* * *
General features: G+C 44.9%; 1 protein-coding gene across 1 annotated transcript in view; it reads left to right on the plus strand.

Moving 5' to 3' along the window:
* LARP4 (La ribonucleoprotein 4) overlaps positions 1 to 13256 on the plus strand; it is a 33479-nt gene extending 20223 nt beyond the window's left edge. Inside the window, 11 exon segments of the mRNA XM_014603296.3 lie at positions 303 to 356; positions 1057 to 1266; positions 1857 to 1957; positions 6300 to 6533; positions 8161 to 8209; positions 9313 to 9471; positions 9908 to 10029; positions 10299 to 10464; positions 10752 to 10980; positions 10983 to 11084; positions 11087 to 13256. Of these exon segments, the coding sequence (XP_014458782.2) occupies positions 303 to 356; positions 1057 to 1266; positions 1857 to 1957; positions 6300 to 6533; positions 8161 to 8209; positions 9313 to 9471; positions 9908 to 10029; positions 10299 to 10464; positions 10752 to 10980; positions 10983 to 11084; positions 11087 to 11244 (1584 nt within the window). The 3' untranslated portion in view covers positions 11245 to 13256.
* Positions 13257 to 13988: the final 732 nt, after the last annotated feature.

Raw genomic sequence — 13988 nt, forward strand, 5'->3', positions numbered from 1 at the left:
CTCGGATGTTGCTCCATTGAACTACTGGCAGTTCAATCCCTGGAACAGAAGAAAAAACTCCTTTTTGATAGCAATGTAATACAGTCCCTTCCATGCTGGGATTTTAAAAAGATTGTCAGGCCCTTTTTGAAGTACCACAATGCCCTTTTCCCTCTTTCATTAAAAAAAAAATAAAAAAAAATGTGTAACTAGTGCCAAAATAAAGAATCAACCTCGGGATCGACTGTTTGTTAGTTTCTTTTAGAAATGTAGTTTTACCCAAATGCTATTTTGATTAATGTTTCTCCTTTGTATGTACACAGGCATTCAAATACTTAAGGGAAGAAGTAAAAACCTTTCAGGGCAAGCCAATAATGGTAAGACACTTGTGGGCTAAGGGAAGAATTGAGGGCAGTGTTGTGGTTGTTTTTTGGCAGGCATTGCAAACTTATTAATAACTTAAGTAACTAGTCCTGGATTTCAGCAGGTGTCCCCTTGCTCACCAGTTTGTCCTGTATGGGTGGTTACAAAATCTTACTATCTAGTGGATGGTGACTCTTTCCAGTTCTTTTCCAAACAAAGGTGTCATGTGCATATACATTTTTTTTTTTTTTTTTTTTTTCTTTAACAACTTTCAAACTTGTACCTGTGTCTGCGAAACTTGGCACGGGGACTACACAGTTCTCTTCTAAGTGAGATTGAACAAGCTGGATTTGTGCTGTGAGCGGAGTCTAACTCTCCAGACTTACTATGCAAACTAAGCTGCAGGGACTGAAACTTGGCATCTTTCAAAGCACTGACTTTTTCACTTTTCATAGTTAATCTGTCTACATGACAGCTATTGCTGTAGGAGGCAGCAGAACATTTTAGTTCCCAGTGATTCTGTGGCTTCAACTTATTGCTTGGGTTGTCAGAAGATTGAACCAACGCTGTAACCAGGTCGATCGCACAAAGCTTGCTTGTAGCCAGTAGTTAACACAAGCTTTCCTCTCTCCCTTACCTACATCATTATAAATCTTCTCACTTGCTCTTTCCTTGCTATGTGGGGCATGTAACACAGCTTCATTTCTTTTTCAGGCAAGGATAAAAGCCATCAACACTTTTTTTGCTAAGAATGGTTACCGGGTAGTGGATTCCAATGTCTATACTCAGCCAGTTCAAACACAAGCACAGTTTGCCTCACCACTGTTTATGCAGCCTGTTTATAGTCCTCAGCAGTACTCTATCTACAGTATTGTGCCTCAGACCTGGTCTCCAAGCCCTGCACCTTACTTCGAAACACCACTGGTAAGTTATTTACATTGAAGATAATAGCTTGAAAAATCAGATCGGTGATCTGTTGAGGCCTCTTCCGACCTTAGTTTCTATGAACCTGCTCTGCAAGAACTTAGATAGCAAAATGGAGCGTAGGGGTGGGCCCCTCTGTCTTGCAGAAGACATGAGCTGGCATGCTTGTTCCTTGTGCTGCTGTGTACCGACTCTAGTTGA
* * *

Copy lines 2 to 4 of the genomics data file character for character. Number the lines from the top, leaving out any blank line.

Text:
Moving 5' to 3' along the window:
* LARP4 (La ribonucleoprotein 4) overlaps positions 1 to 13256 on the plus strand; it is a 33479-nt gene extending 20223 nt beyond the window's left edge. Inside the window, 11 exon segments of the mRNA XM_014603296.3 lie at positions 303 to 356; positions 1057 to 1266; positions 1857 to 1957; positions 6300 to 6533; positions 8161 to 8209; positions 9313 to 9471; positions 9908 to 10029; positions 10299 to 10464; positions 10752 to 10980; positions 10983 to 11084; positions 11087 to 13256. Of these exon segments, the coding sequence (XP_014458782.2) occupies positions 303 to 356; positions 1057 to 1266; positions 1857 to 1957; positions 6300 to 6533; positions 8161 to 8209; positions 9313 to 9471; positions 9908 to 10029; positions 10299 to 10464; positions 10752 to 10980; positions 10983 to 11084; positions 11087 to 11244 (1584 nt within the window). The 3' untranslated portion in view covers positions 11245 to 13256.
* Positions 13257 to 13988: the final 732 nt, after the last annotated feature.